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清 戴本孝 天台異松圖 軸 紙本
The Strange Pines of Mount Tiantai

Artist:
Dai Benxiao (Chinese, 1621–1693)
Period:
Qing dynasty (1644–1911)
Date:
dated 1687
Culture:
China
Medium:
Hanging scroll; ink on paper
Dimensions:
Image: 66 7/8 x 30 in. (169.9 x 76.2 cm) Overall with mounting: 122 3/4 x 37 1/16 in. (311.8 x 94.1 cm) Overall with knobs: 122 3/4 x 41 in. (311.8 x 104.1 cm)
Classification:
Paintings
Credit Line:
Gift of Marie-Hélène and Guy Weill, in honor of Douglas Dillon, 1991
Accession Number:
1991.256
Not on view
A refuge since its discovery in the fourth century, Mount Tiantai is a legendary dwelling place of Buddhist holy men; its natural stone bridge is a fabled point of connection between this world and the paradise of the immortals. Dai Benxiao, whose Ming-loyalist father committed suicide after being injured in a battle against Qing forces, focuses here on the mountain's pines. Symbolic of survival in times of adversity, the pines, having been suddenly threatened, reflect the artist's uncertainty about his ability to find spiritual sanctuary in a world from which he feels alienated:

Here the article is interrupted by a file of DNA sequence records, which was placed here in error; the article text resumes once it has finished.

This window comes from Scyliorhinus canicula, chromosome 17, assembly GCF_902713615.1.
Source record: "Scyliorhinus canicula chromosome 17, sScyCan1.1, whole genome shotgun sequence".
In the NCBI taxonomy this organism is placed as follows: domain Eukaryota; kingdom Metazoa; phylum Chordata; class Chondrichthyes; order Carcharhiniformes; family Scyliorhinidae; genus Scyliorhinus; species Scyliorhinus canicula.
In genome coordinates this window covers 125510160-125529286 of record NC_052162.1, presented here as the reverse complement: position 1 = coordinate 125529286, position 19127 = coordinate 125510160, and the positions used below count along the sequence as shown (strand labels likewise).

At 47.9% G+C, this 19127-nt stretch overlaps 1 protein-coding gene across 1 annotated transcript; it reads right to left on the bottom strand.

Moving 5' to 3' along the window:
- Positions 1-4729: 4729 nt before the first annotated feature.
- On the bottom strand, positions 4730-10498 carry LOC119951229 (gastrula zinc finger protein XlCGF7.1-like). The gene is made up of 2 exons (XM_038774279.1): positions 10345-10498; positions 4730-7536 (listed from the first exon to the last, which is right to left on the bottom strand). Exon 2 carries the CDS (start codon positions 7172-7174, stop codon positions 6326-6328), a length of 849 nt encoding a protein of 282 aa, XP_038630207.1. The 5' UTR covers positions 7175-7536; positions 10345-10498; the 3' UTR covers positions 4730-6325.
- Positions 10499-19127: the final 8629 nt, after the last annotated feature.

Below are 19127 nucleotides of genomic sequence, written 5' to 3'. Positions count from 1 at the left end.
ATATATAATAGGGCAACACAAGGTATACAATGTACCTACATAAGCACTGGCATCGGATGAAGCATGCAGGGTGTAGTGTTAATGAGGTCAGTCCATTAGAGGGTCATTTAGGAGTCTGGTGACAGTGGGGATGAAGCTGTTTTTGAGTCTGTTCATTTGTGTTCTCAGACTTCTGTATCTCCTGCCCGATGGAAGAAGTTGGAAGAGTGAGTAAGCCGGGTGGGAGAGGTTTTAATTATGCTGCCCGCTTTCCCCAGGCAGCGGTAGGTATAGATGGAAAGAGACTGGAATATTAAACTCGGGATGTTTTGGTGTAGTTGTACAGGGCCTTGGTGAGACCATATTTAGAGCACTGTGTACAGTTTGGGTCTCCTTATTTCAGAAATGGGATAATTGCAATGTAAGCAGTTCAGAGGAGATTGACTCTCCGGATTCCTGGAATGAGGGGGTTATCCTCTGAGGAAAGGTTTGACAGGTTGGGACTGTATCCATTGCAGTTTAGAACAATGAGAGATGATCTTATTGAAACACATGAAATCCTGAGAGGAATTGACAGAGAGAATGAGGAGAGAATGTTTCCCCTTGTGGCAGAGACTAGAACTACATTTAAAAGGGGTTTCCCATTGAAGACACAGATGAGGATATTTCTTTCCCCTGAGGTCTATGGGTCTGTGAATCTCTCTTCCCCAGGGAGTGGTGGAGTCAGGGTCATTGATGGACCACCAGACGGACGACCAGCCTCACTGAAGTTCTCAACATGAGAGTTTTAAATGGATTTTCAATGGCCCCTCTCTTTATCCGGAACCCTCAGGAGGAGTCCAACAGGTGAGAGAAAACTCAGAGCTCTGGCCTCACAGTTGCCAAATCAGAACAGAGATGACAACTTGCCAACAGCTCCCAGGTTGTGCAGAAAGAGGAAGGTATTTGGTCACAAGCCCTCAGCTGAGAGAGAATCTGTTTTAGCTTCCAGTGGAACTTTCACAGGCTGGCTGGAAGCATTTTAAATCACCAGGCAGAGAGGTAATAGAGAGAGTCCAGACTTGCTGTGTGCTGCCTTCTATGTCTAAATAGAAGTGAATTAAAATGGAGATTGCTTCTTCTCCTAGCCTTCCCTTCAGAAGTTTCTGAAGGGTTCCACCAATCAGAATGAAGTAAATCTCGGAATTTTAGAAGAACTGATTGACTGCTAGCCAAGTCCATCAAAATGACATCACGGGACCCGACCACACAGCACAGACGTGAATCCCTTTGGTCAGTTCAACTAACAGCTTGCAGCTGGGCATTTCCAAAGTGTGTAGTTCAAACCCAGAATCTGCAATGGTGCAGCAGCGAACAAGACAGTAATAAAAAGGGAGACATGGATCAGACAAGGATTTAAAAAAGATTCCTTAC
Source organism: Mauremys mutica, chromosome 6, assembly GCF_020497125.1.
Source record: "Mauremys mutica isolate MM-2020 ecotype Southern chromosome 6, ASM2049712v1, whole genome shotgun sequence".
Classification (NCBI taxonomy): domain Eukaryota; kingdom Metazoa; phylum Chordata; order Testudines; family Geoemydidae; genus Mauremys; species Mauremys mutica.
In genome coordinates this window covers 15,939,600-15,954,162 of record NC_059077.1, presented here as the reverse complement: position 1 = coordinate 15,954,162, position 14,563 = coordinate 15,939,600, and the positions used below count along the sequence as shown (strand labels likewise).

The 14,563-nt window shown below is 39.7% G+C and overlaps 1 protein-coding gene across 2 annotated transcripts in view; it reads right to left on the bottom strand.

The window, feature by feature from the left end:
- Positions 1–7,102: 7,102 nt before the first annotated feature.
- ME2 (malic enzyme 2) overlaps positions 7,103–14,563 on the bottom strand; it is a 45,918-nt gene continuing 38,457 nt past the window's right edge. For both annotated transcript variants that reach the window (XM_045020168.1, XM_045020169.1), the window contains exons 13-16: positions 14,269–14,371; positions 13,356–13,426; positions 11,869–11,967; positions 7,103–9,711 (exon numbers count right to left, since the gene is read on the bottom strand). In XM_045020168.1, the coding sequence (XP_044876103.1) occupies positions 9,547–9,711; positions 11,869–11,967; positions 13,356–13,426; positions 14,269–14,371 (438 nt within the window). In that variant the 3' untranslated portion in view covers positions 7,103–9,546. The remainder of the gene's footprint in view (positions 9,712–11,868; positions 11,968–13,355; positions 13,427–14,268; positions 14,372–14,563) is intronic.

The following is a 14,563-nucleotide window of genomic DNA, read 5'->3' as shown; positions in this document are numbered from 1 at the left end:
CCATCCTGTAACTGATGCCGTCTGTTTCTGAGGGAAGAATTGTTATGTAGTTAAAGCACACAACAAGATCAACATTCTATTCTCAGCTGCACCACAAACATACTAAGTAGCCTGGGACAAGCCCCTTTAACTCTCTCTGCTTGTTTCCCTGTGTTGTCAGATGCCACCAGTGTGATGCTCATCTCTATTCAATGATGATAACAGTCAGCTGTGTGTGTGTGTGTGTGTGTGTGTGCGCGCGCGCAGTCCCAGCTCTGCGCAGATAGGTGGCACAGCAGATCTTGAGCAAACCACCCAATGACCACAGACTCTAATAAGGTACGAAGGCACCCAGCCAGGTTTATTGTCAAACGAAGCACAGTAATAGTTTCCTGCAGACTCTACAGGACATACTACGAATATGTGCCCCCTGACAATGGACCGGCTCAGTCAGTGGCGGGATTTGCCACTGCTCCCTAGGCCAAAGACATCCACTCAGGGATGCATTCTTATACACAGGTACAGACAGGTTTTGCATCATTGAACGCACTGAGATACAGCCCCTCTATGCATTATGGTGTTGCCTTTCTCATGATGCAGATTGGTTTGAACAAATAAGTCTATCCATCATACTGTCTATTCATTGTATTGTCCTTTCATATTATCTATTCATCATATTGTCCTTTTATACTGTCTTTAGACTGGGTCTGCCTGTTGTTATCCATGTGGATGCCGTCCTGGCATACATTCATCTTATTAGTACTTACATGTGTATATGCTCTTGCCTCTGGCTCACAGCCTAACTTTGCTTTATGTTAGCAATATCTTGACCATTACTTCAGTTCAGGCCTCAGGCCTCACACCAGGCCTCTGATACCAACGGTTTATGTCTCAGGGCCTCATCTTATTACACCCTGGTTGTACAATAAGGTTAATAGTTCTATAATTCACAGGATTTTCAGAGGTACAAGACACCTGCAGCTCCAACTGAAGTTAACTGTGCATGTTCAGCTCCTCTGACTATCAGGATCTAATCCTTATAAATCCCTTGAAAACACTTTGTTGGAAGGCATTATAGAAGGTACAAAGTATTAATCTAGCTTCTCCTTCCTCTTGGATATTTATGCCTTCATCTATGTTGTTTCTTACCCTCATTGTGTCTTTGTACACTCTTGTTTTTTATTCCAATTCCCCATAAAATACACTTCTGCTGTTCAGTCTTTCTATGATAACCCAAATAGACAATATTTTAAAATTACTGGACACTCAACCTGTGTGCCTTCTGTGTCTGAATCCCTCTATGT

The strangely shaped pine trees of Mount Tiantai have been depicted by artists of previous periods. . . . I have decided to portray this theme, drawing upon my own imagination. I have heard recently that most of these strange pines have met the sad fate of extinction. It seems that once the natural wonders of the sky, earth, mountains, and rivers are exposed to the intimate scrutiny of the dusty world, they do not last long. This is indeed cause for lamentation.

Dawn Ho Delbanco, trans.,
Inscription: Artist’s inscription and signature (5 columns in semi-cursive script)

The strangely shaped pine trees of Mount Tiantai have been depicted by artists of previous periods. Lu Guimeng [of the Tang dynasty] has recorded and written a eulogy for one of these paintings. I have seen a copy of this painting at the home of a collector and was not impressed by it. Therefore I have decided to portray this theme drawing upon my own imagination. I have heard recently that most of these strange pines have met the sad fate of extinction. It seems that once the natural wonders of the sky, earth, mountains, and rivers are exposed to the intimate scrutiny of the dusty world, they do not last long. This is indeed cause for lamentation. [Dai] Benxiao, Heavenly Root Gatherer of Mount Ying’e did this for the amusement of Jun, my elder brother in the Way. On the summer solstice of the dingmao year [1687].[1]

天台異松,前人嘗為之圖,陸龜蒙記而贊之。曩從好事家見有摹本,未善也,因追以意圖之。近聞異松已多歸於冥漠。蓋天地山川之奇,一經為塵眼所狎,自不能久。如此不覺興嘅也。鷹阿山天根樵夫本孝似君老道兄粲鑒,時丁卯長至。

Artist's seals

Shi zhenshan 師真山
Ying’e Shanqiao 鷹阿山樵
Benxiao 本孝

[1] Dawn Ho Delbanco, trans., in Dawn Ho Delbanco and Wan-go H. C. Weng, Selections of Chinese Art from Private Collections, New York: China Institute in America, 1986, cat. no. 38, p. 96.
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